How to Use Formulas and Functions in Numbers on Mac
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Do you use Numbers on your Mac for tracking, logging, manipulating, and analyzing data? Whether you know it or not, the application offers some built-in tools to help you handle your data better.

You can put away the calculator and stop spending hours doing things manually. We’re here to show you how to use formulas and functions in Numbers to make your data easier to work with.

Using the Formula Editor

Before jumping into inserting formulas and functions in Numbers, it’s important to familiarize yourself with the Formula Editor.

To do this easily, click a cell where you’d like to add a formula or function and type the Equal Sign. This is all it takes to open the editor. You can also click Insert > New Formula from the toolbar which will also open the Functions Browser (which we’ll discuss later).

You can move the Formula Editor by dragging the left side and resize it by dragging from one of the edges with the double-sided arrow.

Formula Editor Numbers on Mac

You can click on a cell or drag through a range of cells that you want in your formula and they will appear in the editor. You can also use arithmetic operators to add, subtract, multiply, and divide. And of course, you can type in numbers with or without decimals.

Arithmetic Operators in Numbers Formula Editor

You will click the checkmark in green when you finish with the editor and want to apply your formula. And if you change your mind, click the X in red to close it without saving any changes.

Quick and Easy Formulas

Conveniently, Numbers offers some basic formulas for you to use without having to enter them manually.

Select a cell where you would like to use a formula. Click the Insert button in the toolbar and pick from sum, average, minimum, maximum, count, or product.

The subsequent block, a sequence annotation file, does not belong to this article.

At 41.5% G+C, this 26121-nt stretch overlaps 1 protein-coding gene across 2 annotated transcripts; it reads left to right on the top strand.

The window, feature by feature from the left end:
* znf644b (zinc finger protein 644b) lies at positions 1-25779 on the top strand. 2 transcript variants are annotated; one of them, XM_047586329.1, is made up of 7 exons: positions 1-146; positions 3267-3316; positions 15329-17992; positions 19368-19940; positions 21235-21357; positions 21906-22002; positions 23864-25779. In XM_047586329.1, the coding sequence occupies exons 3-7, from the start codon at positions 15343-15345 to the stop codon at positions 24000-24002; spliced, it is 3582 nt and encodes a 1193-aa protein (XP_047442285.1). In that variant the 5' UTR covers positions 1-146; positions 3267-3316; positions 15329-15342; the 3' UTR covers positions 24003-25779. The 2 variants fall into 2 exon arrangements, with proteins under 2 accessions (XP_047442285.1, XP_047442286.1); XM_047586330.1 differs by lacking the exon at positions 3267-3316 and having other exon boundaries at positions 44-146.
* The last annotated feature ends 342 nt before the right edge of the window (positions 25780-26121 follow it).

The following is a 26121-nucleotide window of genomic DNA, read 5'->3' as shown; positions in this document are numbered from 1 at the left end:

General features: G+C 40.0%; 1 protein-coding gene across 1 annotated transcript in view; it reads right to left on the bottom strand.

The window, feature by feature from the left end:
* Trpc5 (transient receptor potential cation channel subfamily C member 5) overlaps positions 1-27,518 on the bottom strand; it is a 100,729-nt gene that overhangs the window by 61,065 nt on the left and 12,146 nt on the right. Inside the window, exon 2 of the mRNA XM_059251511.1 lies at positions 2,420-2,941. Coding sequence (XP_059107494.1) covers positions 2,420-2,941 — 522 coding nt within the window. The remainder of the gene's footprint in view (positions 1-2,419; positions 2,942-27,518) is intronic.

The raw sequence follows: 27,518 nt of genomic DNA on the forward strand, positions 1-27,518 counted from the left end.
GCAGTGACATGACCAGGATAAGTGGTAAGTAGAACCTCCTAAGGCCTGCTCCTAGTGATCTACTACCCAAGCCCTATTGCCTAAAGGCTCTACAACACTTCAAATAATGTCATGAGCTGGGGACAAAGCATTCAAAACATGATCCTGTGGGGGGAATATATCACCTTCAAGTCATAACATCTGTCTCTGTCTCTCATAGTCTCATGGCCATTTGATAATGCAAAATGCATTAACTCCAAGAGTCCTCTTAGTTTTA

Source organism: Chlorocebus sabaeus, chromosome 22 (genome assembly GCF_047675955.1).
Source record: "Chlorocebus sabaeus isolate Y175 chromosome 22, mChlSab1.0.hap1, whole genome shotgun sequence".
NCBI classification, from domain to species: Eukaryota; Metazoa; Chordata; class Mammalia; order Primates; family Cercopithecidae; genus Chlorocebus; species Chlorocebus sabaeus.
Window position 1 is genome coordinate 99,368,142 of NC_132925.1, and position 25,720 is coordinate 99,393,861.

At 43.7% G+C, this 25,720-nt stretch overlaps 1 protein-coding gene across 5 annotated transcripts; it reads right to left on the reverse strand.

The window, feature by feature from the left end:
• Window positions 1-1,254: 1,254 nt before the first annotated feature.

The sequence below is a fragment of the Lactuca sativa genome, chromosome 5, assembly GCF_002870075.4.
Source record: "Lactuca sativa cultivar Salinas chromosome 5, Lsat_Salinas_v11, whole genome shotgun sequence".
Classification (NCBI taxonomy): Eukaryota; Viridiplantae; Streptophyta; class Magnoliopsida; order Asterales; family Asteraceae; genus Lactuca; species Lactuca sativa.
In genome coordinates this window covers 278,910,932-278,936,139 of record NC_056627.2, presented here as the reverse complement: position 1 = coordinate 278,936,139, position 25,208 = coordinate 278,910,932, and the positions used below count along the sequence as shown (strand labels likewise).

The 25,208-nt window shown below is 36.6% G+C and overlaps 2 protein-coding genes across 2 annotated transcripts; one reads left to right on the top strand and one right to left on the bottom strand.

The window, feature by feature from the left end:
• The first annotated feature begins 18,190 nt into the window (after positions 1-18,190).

Quick Formulas in Numbers on Mac

Numbers will make a good guess based on the data in your sheet for which cells to use and highlight them for you. And quite often, Numbers is right, but not always. If the cells you see highlighted are correct, hit your Return key to apply the formula.

If the cells highlighted are not the ones you want to use, click the cell containing the formula and the Formula Editor will open. Then, select the correct cells to make them display in the editor. To finalize the formula, click the checkmark to apply it.

Correcting Quick Formulas in Numbers

More Useful Formulas and Functions

If the basic formulas or functions we’ve mentioned so far just aren’t enough for what you’d like to do, we have some other useful ways to work with your data.

Compare Values

You can use comparison operators to see if values in cells are equal, greater than, less than, or not equal. The results of the formula will display as True or False. This is helpful if you want to compare sales, income, or expenses over months or years.

For our example, we want to see if our sales from January of this year are greater than or equal to the previous year.

  1. Select the cell where you want the formula displayed and open the Formula Editor.
  2. Click the first cell for the formula.
  3. Type the comparison operator. For greater than or equal to, enter <=.
  4. Click the second cell for the formula.
  5. Click the checkmark or hit your Return key.

Compare Values in Numbers

You can see in our example that our sales for this January are in fact greater than or equal to last year with the result “True” in the formula’s cell.

Split Text

You can split up strings of text if you have more information than you need or want to pull out specific data using the Right and Left functions. This is useful for extracting area codes from phone numbers, states from cities, or zip codes from address strings.

For this example, we have a spreadsheet where the data contains both a city and two-letter state abbreviation for a customer, as in Chicago, IL. We want to pull out the state for each person into a separate field.

  1. Select the cell where you want the formula displayed and open the Formula Editor.
  2. Open the Functions Browser by clicking the Format button on the top right.
  3. Search for “Right,” select it in the list, and click Insert Function.
  4. In the Formula Editor, click “source-string” and then click the cell with the data.
  5. To the right in the editor, click “string-length” and type the number 2.
  6. Click the checkmark to apply the formula.

Split Text in Numbers